The inhabitants of Pengosekan were predominantly farmers, tending the agricultural fields surrounding their village. In the process of breaking away from the orthodox subject matter that featured in their paintings, the artists began to look outside of the conventions for new creative inspiration, and started paying more attention to nature.

A signature style developed in Pengosekan during the 1960’s featuring images of local flora and fauna painted in fresh pastel colours. At first the artists focussed on depicting bird life set within beautiful scenarios of forests and trees, others then explored nature close-up, their compositions highlighting an array of insects, often grasshoppers or butterflies rendered in great detail.

Pengosekan Style                              Pengosekan fauna and flora style

One of the finest practitioners of the flora and fauna style is Ketut Rudi who was born in Lotonduh, just south of Pengosekan in 1943. His works were commissioned and collected by the second President of Indonesia, Suharto (1921-2008) and hang in the Presidential State Palaces around the country. Rudi often painted at the State Palace in Tampaksiring, Central Bali, while Suharto was on retreat from the nation’s capital city, Jakarta. To ease his mind Suharto would often sit for hours watching Rudi at work.

Another painter, Ketut Liyer (1924-2016) was a local village priest (pemangku) who painted agricultural scenes and the sacred cloth amulets known as rerajahan. Liyer, who was also a paranormal and ‘healer’, shot to international fame via the Hollywood movie Eat, Pray, Love released in 2010 and starring Julia Roberts. Liyer’s paintings occasionally come up for auction at the twice-yearly Larasati Bali art sales held in Ubud.

Dewa Put Mokoh, 2006, Acrylic on canvas 60x90cm.                                      Dewa Putu Mokoh, 2006

Dewa Nyoman Batuan (1939-2013) was an icon within the world of Balinese art. Painter, entrepreneur and artist community visionary, he was graced with an effervescent personality. Batuan had a dream for his village that manifested into the Pengosekan Community of Artists in 1970.  Through his entrepreneurial endeavor he helped establish international markets for the local paintings and was able to contribute enormously for the well-being of the community of poor farmers, many who became painters to supplement their family income. Batuan’s contribution to the development of Balinese modern traditional art was to fuse traditional narratives within the Buddhist structural icon of the mandala, designing compelling, unique, and highly original works.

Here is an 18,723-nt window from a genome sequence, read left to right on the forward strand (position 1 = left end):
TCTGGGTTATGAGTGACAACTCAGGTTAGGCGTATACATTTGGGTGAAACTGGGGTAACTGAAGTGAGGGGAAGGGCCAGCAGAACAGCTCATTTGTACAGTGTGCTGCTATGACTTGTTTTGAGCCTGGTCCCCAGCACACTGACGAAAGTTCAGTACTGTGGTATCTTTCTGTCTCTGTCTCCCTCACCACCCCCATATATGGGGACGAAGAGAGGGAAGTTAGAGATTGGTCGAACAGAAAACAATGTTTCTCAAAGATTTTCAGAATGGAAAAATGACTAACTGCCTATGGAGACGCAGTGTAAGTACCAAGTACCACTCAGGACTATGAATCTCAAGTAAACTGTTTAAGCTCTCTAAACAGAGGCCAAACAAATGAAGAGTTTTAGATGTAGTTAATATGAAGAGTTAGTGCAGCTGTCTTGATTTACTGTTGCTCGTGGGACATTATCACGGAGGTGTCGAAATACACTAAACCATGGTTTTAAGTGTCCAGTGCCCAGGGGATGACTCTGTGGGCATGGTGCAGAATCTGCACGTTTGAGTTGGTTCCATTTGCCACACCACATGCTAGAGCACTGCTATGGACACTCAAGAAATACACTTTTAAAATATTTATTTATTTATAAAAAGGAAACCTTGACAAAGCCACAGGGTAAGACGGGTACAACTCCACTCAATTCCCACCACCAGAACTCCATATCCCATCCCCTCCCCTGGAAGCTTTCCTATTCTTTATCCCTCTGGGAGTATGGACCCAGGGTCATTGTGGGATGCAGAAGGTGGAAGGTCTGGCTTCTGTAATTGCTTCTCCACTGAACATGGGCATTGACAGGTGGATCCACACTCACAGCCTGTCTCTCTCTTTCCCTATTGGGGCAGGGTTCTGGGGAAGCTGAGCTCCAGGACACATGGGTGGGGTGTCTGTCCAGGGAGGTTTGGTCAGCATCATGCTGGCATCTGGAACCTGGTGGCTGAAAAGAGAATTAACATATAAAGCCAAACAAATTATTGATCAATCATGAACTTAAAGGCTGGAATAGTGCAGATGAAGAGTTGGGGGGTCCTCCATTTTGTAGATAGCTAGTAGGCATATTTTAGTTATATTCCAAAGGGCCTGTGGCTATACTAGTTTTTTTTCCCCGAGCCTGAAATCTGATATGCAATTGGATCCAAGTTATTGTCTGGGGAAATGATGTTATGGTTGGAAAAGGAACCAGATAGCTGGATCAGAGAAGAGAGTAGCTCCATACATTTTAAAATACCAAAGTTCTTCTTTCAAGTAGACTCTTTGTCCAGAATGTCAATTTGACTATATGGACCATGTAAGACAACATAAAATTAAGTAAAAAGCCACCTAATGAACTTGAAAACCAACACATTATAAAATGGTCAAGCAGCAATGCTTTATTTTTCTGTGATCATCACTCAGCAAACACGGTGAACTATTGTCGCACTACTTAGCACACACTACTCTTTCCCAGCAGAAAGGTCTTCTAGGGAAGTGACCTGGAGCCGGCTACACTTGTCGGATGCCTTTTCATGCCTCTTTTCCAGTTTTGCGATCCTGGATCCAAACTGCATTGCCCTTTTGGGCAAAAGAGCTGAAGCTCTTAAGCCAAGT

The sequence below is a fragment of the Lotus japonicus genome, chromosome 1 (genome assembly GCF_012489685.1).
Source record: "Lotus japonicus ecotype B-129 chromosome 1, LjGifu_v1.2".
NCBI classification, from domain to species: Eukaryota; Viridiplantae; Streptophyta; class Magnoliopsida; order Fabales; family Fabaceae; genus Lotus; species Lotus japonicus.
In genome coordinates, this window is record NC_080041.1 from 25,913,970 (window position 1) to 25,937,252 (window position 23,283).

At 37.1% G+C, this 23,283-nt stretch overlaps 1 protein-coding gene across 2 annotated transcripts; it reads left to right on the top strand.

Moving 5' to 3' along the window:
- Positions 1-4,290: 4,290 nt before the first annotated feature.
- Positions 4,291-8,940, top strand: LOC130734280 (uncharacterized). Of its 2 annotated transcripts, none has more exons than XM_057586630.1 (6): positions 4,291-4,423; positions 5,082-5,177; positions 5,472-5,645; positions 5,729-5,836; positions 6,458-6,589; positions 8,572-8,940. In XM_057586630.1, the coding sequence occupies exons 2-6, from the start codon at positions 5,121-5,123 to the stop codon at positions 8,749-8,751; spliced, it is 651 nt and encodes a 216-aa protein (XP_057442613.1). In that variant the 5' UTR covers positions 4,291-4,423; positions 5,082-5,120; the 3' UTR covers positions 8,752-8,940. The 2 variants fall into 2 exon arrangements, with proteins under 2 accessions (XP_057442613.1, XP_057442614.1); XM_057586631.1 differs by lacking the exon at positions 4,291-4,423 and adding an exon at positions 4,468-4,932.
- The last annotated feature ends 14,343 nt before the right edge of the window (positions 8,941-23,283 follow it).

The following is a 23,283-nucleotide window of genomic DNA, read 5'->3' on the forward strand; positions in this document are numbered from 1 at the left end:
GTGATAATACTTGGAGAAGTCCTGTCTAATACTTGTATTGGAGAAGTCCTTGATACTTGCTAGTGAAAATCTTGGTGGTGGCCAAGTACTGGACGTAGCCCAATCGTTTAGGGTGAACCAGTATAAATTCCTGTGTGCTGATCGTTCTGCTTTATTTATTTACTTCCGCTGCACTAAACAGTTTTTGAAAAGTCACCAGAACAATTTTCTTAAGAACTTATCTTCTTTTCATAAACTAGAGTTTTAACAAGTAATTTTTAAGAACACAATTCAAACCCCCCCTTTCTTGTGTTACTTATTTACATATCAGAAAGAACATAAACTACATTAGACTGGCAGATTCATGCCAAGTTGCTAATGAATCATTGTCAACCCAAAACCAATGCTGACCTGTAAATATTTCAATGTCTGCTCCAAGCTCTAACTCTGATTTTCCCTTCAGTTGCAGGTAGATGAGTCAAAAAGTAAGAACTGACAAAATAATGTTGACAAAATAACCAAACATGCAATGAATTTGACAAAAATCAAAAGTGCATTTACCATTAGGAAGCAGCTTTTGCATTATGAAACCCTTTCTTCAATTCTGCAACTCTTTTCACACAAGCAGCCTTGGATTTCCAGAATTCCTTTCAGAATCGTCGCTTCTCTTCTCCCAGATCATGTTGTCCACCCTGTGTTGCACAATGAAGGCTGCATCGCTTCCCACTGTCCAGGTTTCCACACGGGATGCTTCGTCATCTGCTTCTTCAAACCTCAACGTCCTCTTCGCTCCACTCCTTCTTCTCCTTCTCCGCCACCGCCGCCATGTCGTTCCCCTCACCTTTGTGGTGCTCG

His older brother, Dewa Putu Mokoh (1934-2010) broke free from the restraints of Balinese art to introduce personal and intimate visual stories of another side of life that was often quirky, lurid, and even taboo. Simplified forms dominated his compositions, a self trained artist, Mokoh’s works boarded on both the modern and contemporary, simplifying and extending the range of images in Balinese art, especially with his close-up focus on intimate scenes.

I GAK MURNIASIH - SEMBAHYANG 104 - AOC - 170 x 100 cm - 2004                                   Gusti Ayu Kadek Murniasih